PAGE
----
Puerto Rico Votes for Statehood, But Turnout is Abysmally Low

by | June 12, 2017

Five years after the last plebiscite on the same issue, Puerto Ricans overwhelmingly voted for US statehood for their island in a non-binding referendum on Sunday.

As of 7:00 pm, the island's State Commission on Elections (CEE-PR) had reported that about 500,000 (23 percent) of the island's eligible voters had cast ballots, in contrast to Puerto Rico's historically high turnout in most elections.

About 97 percent of the votes were for statehood, representing a significant increase over the 61 percent that voted for statehood in 2012.

Following the results, Governor Ricardo Roselló said, "An overwhelming majority voted for statehood. Today we are sending a strong and clear message for equal rights as American citizens. This was a democratic process and statehood got a historic 97 percent of the vote."

"The federal government cannot ignore the results of this plebiscite and the will of our people," the governor said. "It would be quite ironic to demand democracy in other parts of the world but not in their own backyard. This is our home."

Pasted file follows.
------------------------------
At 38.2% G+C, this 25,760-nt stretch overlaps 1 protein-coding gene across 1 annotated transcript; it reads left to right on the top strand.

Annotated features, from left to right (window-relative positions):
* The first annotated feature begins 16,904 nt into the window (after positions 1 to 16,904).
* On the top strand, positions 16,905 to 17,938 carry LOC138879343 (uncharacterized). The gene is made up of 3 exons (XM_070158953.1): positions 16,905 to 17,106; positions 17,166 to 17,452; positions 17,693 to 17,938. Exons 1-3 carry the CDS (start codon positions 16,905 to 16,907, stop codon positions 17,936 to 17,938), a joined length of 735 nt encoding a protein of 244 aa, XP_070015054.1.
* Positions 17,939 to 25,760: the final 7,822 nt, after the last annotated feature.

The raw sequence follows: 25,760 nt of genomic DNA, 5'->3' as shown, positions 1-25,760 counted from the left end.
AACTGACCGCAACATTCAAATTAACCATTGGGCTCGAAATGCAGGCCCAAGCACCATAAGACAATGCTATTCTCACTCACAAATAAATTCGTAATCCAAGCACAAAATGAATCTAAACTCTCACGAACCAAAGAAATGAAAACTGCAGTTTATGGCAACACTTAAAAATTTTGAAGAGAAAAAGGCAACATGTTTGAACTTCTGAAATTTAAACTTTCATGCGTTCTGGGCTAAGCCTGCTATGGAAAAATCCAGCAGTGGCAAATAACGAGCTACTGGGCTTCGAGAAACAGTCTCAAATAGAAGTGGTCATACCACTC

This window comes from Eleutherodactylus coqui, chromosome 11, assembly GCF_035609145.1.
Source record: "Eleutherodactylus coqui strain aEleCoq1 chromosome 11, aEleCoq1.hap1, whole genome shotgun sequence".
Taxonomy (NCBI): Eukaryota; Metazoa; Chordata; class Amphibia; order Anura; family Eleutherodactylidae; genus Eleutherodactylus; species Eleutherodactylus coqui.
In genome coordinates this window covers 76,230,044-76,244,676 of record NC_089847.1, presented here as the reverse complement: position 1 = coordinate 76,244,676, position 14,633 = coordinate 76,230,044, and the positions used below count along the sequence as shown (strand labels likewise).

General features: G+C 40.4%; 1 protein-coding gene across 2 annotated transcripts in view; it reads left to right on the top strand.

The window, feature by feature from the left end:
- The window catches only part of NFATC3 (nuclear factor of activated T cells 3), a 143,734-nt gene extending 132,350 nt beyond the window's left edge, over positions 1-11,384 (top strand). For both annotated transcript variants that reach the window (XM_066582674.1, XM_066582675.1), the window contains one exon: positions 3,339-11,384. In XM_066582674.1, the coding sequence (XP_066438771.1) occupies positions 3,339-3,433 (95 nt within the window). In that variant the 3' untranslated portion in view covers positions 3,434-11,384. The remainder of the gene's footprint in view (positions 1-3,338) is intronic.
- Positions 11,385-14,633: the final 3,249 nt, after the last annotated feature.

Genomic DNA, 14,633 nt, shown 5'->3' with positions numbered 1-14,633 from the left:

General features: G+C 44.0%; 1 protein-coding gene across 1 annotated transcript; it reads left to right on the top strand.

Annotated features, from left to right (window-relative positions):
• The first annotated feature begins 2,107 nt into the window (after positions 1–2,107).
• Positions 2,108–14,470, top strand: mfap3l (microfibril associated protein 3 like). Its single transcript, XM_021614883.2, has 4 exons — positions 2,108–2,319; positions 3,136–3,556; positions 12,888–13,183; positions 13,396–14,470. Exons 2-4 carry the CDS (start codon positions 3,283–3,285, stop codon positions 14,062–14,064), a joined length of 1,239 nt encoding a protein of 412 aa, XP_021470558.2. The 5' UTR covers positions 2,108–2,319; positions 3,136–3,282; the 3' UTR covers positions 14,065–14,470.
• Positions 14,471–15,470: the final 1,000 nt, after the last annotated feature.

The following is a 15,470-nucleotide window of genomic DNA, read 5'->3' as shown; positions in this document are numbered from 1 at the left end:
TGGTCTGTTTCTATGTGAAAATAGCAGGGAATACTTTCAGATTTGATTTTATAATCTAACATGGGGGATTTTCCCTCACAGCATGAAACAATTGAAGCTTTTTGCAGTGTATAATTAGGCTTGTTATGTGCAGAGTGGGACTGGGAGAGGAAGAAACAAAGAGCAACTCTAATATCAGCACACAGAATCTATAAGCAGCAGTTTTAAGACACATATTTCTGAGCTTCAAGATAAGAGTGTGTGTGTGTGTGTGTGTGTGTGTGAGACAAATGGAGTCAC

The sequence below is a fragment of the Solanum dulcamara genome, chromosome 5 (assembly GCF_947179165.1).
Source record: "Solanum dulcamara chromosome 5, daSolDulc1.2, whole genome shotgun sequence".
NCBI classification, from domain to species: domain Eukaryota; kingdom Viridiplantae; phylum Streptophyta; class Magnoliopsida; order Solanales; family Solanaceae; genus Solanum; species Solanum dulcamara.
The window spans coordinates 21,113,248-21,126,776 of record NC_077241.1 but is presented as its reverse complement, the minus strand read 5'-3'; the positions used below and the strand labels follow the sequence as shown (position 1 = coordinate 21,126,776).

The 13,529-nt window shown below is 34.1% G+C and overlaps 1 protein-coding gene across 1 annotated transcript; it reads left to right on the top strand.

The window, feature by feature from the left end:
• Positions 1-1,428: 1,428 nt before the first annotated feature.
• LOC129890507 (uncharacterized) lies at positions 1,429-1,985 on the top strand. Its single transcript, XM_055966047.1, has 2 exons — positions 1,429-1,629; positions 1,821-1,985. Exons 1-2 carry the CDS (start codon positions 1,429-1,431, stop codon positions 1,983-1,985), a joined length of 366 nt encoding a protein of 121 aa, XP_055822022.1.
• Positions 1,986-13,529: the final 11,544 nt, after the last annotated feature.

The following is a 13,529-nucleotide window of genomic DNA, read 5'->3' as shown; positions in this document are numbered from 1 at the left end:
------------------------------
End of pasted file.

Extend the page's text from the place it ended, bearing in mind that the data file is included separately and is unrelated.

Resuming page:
However US Rep. Luis Gutierrez, whose parents hailed from Puerto Rico, cautioned that, consistent with its failure to take action in 2012, "Congress won't do anything."

According to the BBC, this reluctance might stem from two reasons: a Republican-led Congress would be wary of admitting a Democratic-leaning electorate like Puerto Rico's, and the debt-troubled island would likely require more federal spending to get back on its feet.

(c)2017 the Caribbean News Now (Grand Cayman, Cayman Islands)